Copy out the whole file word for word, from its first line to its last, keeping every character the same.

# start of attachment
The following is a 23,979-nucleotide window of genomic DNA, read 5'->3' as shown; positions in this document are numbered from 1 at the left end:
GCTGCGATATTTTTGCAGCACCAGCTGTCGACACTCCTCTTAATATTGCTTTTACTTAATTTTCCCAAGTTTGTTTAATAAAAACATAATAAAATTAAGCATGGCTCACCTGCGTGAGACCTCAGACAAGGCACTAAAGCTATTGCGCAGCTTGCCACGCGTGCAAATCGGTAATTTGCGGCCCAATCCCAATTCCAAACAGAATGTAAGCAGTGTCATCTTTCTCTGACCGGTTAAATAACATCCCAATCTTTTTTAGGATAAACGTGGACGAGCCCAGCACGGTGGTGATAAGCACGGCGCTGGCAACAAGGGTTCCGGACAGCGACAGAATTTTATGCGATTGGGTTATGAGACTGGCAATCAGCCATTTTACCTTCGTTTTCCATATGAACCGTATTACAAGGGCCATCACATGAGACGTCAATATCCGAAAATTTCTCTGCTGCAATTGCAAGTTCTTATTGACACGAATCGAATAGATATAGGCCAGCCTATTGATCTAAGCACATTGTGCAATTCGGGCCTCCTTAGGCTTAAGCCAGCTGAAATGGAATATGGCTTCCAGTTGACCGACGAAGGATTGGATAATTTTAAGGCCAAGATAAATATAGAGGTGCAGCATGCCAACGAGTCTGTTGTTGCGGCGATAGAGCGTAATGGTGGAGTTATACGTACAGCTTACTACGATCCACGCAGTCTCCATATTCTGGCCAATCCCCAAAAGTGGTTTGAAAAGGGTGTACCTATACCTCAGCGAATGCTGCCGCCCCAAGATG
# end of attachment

The following is a 23,979-nucleotide window of genomic DNA, read 5'->3' as shown; positions in this document are numbered from 1 at the left end:
GCTGCGATATTTTTGCAGCACCAGCTGTCGACACTCCTCTTAATATTGCTTTTACTTAATTTTCCCAAGTTTGTTTAATAAAAACATAATAAAATTAAGCATGGCTCACCTGCGTGAGACCTCAGACAAGGCACTAAAGCTATTGCGCAGCTTGCCACGCGTGCAAATCGGTAATTTGCGGCCCAATCCCAATTCCAAACAGAATGTAAGCAGTGTCATCTTTCTCTGACCGGTTAAATAACATCCCAATCTTTTTTAGGATAAACGTGGACGAGCCCAGCACGGTGGTGATAAGCACGGCGCTGGCAACAAGGGTTCCGGACAGCGACAGAATTTTATGCGATTGGGTTATGAGACTGGCAATCAGCCATTTTACCTTCGTTTTCCATATGAACCGTATTACAAGGGCCATCACATGAGACGTCAATATCCGAAAATTTCTCTGCTGCAATTGCAAGTTCTTATTGACACGAATCGAATAGATATAGGCCAGCCTATTGATCTAAGCACATTGTGCAATTCGGGCCTCCTTAGGCTTAAGCCAGCTGAAATGGAATATGGCTTCCAGTTGACCGACGAAGGATTGGATAATTTTAAGGCCAAGATAAATATAGAGGTGCAGCATGCCAACGAGTCTGTTGTTGCGGCGATAGAGCGTAATGGTGGAGTTATACGTACAGCTTACTACGATCCACGCAGTCTCCATATTCTGGCCAATCCCCAAAAGTGGTTTGAAAAGGGTGTACCTATACCTCAGCGAATGCTGCCGCCCCAAGATG